NetApp, both 7-mode and clustered Data ONTAP have SMB servers built in.  If you have them licensed, then you can serve Windows file shares through it.  Is it vulnerable?  Probably not.  The vulnerabilities with Windows, and specifically with these SMB1 ones are within the Windows Operating System code.  Data ONTAP does not run Windows Operating System code.  It has a custom built SMB server that adheres to the protocol standards, but the source code that runs that protocol is completely different than the Windows source code so the risk of having the vulnerability in two completely different implementations are almost non-existent.

How do I know if I still need SMB1??????

With devices still around that require SMB1 for their functionality to work, You need to be informed if devices are still using it.  The way the SMB dialects work, the negatiation on which version to use is basically a highest common denominator type negotiation.  When the client connects to the SMB server, the client sends all the SMB dialects it supports.  (SMB1, SMB2, SMB2,1, SMB3, etc)   THe server then picks the highest common version.  So if a server supports SMB1, SMB2 and SMB2.1 and the client supports SMB1, SMB2, SMB2.1 and SMB3, the result of that negotiation will result in an SMB2.1 conversation.

In 7-mode, you can see which version clients have been negotiated to by running the command:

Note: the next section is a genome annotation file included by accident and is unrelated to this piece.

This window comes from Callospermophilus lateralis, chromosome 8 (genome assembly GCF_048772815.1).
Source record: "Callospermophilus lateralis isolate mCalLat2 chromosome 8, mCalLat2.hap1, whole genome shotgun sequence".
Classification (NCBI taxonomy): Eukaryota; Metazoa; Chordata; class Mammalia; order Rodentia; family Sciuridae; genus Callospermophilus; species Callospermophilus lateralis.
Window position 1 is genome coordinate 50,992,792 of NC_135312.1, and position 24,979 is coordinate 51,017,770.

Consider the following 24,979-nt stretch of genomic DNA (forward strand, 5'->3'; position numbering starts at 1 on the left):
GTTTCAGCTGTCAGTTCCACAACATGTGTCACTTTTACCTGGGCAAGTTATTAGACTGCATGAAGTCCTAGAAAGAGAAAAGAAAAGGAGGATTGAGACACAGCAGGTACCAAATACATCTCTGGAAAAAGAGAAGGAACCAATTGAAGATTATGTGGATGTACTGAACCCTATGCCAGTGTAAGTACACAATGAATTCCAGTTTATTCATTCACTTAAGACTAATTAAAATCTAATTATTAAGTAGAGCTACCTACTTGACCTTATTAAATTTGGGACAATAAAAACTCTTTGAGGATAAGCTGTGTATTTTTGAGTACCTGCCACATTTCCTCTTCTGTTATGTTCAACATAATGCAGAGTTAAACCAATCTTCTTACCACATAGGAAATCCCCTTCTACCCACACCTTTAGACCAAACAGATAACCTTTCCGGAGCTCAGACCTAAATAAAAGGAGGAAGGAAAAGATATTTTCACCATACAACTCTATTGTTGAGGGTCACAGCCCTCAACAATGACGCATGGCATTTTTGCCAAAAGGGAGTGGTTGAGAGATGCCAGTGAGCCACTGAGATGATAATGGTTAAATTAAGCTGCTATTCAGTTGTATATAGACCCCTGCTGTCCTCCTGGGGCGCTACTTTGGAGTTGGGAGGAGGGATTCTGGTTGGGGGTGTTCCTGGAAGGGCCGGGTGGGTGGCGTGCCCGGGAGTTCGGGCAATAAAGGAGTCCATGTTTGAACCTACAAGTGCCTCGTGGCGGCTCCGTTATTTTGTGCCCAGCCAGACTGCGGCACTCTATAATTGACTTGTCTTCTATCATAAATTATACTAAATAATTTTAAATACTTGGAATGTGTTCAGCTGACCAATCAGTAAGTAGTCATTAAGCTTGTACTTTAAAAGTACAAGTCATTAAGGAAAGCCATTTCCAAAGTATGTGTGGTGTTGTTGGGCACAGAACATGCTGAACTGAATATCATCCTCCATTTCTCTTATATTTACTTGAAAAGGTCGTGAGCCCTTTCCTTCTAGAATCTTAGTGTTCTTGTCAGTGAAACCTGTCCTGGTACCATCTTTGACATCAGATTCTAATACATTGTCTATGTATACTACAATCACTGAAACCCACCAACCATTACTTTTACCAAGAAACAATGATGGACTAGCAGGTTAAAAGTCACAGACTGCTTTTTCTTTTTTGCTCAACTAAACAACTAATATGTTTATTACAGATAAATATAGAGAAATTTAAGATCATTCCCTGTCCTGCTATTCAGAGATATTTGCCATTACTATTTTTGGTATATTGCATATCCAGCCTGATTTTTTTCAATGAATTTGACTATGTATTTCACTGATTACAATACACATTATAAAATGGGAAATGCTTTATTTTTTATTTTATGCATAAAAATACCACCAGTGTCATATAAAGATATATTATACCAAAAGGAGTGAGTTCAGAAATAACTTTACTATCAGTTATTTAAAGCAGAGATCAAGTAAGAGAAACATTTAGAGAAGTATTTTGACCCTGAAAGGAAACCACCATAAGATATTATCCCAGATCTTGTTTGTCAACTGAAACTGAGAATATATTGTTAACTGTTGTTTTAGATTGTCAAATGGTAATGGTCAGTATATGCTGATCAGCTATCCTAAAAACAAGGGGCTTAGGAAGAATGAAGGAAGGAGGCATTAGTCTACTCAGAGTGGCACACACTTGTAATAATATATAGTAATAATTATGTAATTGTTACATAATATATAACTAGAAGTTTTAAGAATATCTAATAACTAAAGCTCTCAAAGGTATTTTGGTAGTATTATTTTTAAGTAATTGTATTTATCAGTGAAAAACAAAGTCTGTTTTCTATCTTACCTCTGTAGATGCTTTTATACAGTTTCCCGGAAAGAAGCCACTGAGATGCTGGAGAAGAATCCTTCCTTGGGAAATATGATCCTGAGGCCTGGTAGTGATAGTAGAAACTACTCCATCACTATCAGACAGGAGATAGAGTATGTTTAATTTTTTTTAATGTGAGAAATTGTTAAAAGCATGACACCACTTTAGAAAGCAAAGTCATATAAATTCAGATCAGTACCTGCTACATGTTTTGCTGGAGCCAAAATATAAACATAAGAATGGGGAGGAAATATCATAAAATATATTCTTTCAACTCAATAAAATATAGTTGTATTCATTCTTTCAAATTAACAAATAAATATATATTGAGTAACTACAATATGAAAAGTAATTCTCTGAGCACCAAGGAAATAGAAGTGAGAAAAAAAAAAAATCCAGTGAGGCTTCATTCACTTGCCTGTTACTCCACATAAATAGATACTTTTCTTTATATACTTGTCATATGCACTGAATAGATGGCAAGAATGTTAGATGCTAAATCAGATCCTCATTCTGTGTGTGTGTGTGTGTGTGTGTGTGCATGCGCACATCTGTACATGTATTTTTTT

cifs sessions -p smb

Then you get the output as follows:

Server Registers as 'TOASTER' in Windows domain 'MYDOMAIN'
Root volume language is not set. Use vol lang.
Selected domain controller \\TOASTER for authentication
PC IP(PC Name) (user) #shares #files (MYDOMAIN\administrator - pcuser) 2 0

The above indicates that you still have a device at running SMB1.

In cDOT, you have a similar command:

cluster::> cifs session show -protocol-version SMB1

which outputs

Node:    cluster-01
Vserver: CIFS-SVM
Connection Session                                        Open            Idle
ID         ID      Workstation      Windows User         Files            Time
---------- ------- ---------------- ---------------- --------- ---------------
4268056359 1      MYDOMAIN\                0              5s

and you can tell which systems have negotiated to SMB1.

Can I firewall it?

Well....   yes....    well..... no.....   well.........

There is but one TCP port that all SMB dialects use and that is port 445.  If you block port 445 within your internal network, then absolutely no Windows File Services will be available regardless of SMB dialect.  BUT I fully suggest that at your internet connection, you block all inbound and outbound connections to port 445!  It's always smart to allow only absolutely necessary traffic in and out of your network but that's getting into a post for another time.


mikeveira said...

Thanks for the post. Is there an option to disable SMB 1.0 on 7-mode? Thankfully I see an option was added to do so for ONTAP 9.2.

Just some guy (Chris Hurley) said...

The option for 7-mode comes in 8.2.5. Stay tuned for that release later this year.

deannie said...

Great article, this definitely shed some light on this vulnerability. If I change the GPO on my clients to not use SMB1, then they simply won't negotiate anymore using SMB1? Additionally, where does SMB signing fit in to this scenario?